Perhaps one day a book will be written on the making of The Wolfman (2010, Joe Johnston). An expose into the elements of making a big budget blockbuster circa the end of this millennium’s first decade. It would tell the tale of the original director, Mark Romanek, walking away from production as the shooting was scheduled to begin over budgetary disputes, a patchwork screenplay and strangest of all, a Danny Elfman score that was scrapped in favor of another composer, only to be inserted back into the film a few weeks before release. There would be a chapter dedicated to bad early buzz on the internet, several different edits and release date schedule shifting. This imaginary tome would be a fascinating page turner on par with Julie Salamon’s The Devil Candy, the insider look at the making of Brian DePalma’ financial disappointment, Bonfire of the Vanities. One thing is for certain, that book would be more interesting than the actual film, or at least the theatrical version as it stands (I imagine a future DVD release will feature all kinds of different edits).
With the exception of a larger scope and more expansive cast, the 2010 version of The Wolfman is rather faithful to the original 1941 George Waggner directed, Curt Siodmak penned classic, The Wolf Man. Lyle Talbot, Benicio del Toro in the role that Lon Chaney Jr. originated, is a well respected man who on a trip back home is bitten by a werewolf near a Gypsy embankment and is cursed to a life of a lycanthrope whenever the moon is full. The new version plays up the estranged father angle, and now Sir John Talbot (Anthony Hopkins) bares a dark secret that I will not spoil, but is pretty obvious to figure out quickly (and to the film’s credit, they don’t reveal it as a big twist). The relationship between the Talbots raises one question, if Universal was so distraught over Ang Lee’s version of Hulk that they felt the need to reboot it a mere five years later, why’d they recycle the same father-son dynamic, practically beat for beat, from that film?
Johnston, the director-for-hire that came in to fill Romanek‘s shoes, shows no skill in the suspense/thriller genre. He’s too enamored with the cheap jump scare and the film loses all effectiveness especially when his frequent employment of the ADD editing style (Editing legend Walter Murch was involved? Really?) that is all the rage these days is considered. A typical “suspense” scene starts drawn out only to be quickly diminished when followed by several false alarm scares until finally, the terror strikes, with the actual real threat being shot and edited to the point of incomprehension. One assumes Romanek would’ve brought a more suitable creepy tension to The Wolfman similar to his work on his only film to date, One Hour Photo.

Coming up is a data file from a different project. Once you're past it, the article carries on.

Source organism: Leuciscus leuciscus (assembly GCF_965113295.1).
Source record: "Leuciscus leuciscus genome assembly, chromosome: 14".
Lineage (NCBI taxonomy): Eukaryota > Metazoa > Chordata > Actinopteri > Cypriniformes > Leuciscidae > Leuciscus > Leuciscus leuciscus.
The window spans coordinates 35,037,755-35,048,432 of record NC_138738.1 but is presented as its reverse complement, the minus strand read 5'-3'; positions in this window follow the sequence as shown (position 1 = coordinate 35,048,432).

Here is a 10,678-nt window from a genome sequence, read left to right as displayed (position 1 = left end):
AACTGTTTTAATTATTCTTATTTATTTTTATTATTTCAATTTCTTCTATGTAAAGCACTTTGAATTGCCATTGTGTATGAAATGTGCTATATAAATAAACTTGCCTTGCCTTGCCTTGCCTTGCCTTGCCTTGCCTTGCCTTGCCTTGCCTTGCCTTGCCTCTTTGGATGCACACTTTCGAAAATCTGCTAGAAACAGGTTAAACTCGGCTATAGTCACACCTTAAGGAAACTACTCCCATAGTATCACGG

Rick Baker, whose most renowned work was in the werewolf genre, the 1981 John Landis directed An American Werewolf in London (which goes without saying is the superior film) does good work in collusion with the CGI effects; the transformation makes the viewer feel the bone crushing and flesh reshaping, and the film is surprisingly gory for all the editing turmoil, but the main issue again is that Johnston undermines the makeup and effects with his poor shot compositions and the rapid cutting.
Del Toro who struck me as a great casting choice, and is reportedly very enamored with the 1941 original, proves a disappointment, pretty much sleepwalking through the role. The romance between Talbot and Gwen, his deceased brother’s fiancée (Emily Blunt), just kind of happens because it’s supposed to. Hopkins is decent enough, though he’s in his “playing the villain role” autopilot. Only Hugo Weaving as Francis Abberline, the Scotland Yard detective on the case, really brings his character to life.
The finished film feels a product of a pastiche of different screenplays, though only Andrew Kevin Walker, the original screenwriter, and David Self are credited. Allusions to Shakespeare abound (Talbot is a stage actor) but are never fully expanded, Talbot’s turmoil over being a werewolf is not sufficiently explored and there’s no real characterization past what’s on the surface.
As distressing as the remake craze has become, I actually have no issue with the remaking of horror legends such as the Universal Monsters. Every generation deserves a crack at bringing the classic character back to life to see if they can add any new modern cultural thematic relevance. But much like the more recent remaking of latter day horror icons like Leatherface, Jason Vorhees and Michael Myers, the problem lies in the execution. The Wolfman at one stage had the potential to break the uninspired remake rut, but due to either not trusting instincts or too many cooks in the kitchen, it ends up a classic example of modern blockbuster filmmaking: competent enough time killer but ultimately hollow, uninteresting and forgettable.